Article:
this hour, the Union exists, in form, only because the spirit of freedom in this country is not yet strong enough to rend it asunder. It was made by concession to the Slave Power; it has been held together solely by concession; and it will terminate the hour in which any of those concessions are revoked.1 It is a “covenant with death” to be annulled— “an agreement with hell” that shall not stand!The Free Soil Party really came to an end, as a national organization, in the year 1848 in which it was formed. There was little disposition to revive it in 1852, and to go through the form of a separate ticket which had not the ghost of a chance of succeeding. Both Giddings and2 Sumner felt that another four years must pass before anything could be achieved. When a Convention at Pittsburgh was talked of, John P. Hale let it be known3 in advance that he would not accept the nomination if tendered him again. Nevertheless, assemble it did on August 11, borrowing the appellation of “Free Democracy” Lib. 22.134. from the Cleveland Convention of May 2, 1849,4 and drawing to itself both Free Soil and the remnant of independent Liberty Party elements. Henry Wilson presided. Frederick Douglass, on motion of Lewis Tappan, was made one of the secretaries. Charles Francis Adams, Gerrit Smith, F. J. Le Moyne, and Joshua R. Giddings took a leading part. The platform declared for “no more slave States, no slave Territory, no nationalized slavery, and no national legislation for the extradition of slaves” Lib. 22.134. —which last was to be relegated to the States;5 and against the Compromise measures, alleging that the only settlement lay in making freedom national and slavery sectional. The rest of this manifesto, with a few exceptions,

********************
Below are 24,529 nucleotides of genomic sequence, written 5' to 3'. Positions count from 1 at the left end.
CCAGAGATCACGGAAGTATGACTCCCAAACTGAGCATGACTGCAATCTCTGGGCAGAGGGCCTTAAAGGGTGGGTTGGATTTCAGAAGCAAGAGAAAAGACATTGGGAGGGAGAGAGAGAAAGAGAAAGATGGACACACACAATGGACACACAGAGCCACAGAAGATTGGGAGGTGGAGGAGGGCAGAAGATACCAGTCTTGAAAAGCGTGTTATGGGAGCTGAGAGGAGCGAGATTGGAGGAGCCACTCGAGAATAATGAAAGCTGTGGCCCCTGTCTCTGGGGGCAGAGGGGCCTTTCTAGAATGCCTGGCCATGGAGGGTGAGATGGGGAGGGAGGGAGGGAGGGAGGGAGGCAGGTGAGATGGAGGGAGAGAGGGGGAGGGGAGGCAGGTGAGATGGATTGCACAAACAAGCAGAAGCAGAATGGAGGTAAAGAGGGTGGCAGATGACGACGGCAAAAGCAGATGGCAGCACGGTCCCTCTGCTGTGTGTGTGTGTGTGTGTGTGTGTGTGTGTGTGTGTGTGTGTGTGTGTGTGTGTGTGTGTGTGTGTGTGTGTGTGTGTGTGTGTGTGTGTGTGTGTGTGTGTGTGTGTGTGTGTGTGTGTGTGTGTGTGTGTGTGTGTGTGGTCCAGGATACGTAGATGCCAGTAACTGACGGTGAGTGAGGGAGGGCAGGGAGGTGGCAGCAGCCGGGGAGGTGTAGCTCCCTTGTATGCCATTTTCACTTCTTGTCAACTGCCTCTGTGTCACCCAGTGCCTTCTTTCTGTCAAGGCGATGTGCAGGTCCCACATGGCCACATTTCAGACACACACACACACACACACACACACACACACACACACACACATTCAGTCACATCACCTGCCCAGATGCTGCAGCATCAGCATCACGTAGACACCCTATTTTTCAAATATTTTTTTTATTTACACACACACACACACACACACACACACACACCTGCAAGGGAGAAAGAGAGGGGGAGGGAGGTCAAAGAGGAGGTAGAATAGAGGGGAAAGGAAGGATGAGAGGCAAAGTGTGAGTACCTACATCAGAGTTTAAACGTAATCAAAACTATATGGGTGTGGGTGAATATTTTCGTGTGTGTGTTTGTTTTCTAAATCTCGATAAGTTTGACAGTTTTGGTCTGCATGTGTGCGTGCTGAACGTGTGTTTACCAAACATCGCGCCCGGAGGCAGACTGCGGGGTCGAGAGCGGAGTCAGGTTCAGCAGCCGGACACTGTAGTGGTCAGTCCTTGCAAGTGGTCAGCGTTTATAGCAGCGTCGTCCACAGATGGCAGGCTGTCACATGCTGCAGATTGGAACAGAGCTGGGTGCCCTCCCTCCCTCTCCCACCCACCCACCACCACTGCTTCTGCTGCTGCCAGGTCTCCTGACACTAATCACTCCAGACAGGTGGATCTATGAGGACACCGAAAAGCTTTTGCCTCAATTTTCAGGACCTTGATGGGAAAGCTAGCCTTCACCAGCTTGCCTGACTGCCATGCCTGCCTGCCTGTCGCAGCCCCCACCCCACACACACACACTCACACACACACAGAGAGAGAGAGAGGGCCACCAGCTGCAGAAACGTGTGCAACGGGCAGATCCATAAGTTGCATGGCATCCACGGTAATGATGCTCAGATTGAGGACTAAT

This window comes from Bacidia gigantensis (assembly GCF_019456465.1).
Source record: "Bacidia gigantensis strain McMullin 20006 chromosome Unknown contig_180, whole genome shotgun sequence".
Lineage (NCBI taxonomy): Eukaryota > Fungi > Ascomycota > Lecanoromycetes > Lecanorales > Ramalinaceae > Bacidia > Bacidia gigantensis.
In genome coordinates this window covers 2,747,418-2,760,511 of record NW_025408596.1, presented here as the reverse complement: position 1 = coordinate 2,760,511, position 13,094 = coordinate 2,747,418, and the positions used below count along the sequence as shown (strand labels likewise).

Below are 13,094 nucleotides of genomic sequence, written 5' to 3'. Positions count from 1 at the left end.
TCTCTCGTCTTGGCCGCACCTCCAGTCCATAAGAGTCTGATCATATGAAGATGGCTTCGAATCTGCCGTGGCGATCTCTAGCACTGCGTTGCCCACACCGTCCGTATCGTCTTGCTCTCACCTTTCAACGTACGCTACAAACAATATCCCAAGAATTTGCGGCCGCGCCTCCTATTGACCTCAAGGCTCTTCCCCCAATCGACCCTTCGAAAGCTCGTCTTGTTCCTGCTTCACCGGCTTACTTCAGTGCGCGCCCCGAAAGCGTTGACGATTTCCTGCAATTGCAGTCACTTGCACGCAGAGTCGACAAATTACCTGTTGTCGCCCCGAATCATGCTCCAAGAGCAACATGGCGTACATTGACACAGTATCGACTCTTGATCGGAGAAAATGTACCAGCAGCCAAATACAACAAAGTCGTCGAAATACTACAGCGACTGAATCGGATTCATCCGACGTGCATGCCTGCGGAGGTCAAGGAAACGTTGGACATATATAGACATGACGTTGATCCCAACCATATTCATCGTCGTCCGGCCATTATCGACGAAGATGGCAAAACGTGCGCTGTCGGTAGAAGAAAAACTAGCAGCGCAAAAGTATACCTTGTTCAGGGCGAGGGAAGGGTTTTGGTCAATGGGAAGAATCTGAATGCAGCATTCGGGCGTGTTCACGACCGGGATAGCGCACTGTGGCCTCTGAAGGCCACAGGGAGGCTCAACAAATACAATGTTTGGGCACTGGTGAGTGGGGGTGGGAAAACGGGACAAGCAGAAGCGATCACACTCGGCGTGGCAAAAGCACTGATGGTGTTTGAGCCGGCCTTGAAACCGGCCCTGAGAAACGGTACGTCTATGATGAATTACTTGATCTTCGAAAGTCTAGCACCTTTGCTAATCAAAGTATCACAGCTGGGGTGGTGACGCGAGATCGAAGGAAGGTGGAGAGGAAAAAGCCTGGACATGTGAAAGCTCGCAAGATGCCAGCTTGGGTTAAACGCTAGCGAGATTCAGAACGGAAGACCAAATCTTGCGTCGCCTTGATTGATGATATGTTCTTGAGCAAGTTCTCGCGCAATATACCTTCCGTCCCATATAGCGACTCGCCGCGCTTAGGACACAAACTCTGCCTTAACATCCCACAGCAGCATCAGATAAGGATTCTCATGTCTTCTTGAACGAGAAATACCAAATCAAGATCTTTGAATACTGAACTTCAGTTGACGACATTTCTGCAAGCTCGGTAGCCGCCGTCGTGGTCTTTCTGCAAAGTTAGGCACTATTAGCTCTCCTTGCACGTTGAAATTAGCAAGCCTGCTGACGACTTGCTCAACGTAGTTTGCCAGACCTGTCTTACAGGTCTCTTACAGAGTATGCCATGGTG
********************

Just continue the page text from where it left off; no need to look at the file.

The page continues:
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1 These concessions meant in 1852 not merely the letter and spirit of the Constitutional pro-slavery provisions, but the existing statute, undiminished, for the rendition of fugitives. In the debate in the U. S. Senate, July 28, 1852, on Charles Sumner's motion with reference to a repeal of the Fugitive Slave Law, both Northern and Southern members asserted that this would be tantamount to a dissolution of the Union (Lib. 22: 126). In other words, the Compromise alone had averted disunion.
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